Hari Om

Last Updated: August 11, 2020

Definition - What does Hari Om mean?

Hari Om is a popular Sanskrit mantra, believed to erase all suffering and connect practitioners with universal consciousness.

Hari means "the remover" or "the one who takes away," and is the name used in the Vedas to refer to the Supreme or Divine Absolute who removes the sorrow and suffering of his devotees. In Hindu mythology, Hari is also a name given to Vishnu, believed to be the remover of sins.

Om is a primordial sacred syllable, encompassing the sound vibration of the universe and all creation. Om chanting is generally used to enhance consciousness and connect practitioners to their divine essence within. Combining Hari with the powerful sound vibration of Om is believed to remove sins, bad karma and suffering.

hari om mantra in english and Sanskrit in a gold circle

Yogapedia explains Hari Om

Repetition of Hari Om forms a type of meditation in itself, referred to simply as Hari Om meditation. Meditating on Hari Om is said to activate the chakras, thereby enabling kundalini energy to move upward from the base of the spine through the sushumna nadi (spinal energy channel).

The vibration resulting from Hari Om meditation also encourages prana to move from one energy center to the next, helping to clear any energetic blockages.

Other benefits of Hari Om chanting include:

  • Improved creativity.

  • Relief from depression and anxiety.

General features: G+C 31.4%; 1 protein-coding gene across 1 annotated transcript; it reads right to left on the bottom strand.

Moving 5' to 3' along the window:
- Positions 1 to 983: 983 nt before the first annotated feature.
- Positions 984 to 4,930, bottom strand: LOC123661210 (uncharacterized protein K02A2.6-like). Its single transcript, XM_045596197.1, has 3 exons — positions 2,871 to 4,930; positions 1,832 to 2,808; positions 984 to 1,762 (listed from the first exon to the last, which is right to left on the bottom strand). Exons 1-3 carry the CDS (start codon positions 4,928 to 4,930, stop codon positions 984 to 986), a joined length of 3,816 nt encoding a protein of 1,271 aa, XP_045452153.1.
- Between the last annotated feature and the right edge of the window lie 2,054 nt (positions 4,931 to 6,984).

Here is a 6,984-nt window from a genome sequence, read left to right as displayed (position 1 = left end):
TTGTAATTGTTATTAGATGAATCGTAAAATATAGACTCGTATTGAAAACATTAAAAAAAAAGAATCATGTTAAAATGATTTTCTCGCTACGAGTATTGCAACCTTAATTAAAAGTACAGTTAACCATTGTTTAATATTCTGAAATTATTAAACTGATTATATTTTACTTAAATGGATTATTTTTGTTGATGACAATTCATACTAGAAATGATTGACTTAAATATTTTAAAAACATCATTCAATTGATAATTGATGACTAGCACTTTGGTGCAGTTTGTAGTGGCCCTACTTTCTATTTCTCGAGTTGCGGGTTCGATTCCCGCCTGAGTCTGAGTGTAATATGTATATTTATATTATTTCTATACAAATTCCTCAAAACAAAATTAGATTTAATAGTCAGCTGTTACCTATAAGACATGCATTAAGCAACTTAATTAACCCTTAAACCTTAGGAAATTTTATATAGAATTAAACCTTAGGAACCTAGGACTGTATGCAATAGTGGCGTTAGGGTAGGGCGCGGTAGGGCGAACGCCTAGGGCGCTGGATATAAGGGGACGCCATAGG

• Transformation of negativity into positivity.

  • Enhanced sense of happiness and contentment.

  • Elevated consciousness.

Hari Om is sometimes considered to be a shortened version of the mantra, Hari Om Tat Sat. Om Tat Sat can be translated as "Supreme Ultimate Truth" or "all that is." In this case the prefix Hari refers to God in the physical form. As such, this mantra is used to awaken practitioners to the true or higher self, beyond the physical body.

Hari Om and Hari Om Tat Sat can be chanted aloud or internally, and should be practiced with a focus on the vibration created by the sound.

Generally, mantra chanting takes place in a stable, seated posture in which the practitioner is able to maintain an upright spine, for example, padmasana (lotus pose) or sukhasana (easy pose).

In order to enhance concentration, mala beads can be used to count each recitation of a mantra, generally in rounds of 108 repetitions for maximum effect.

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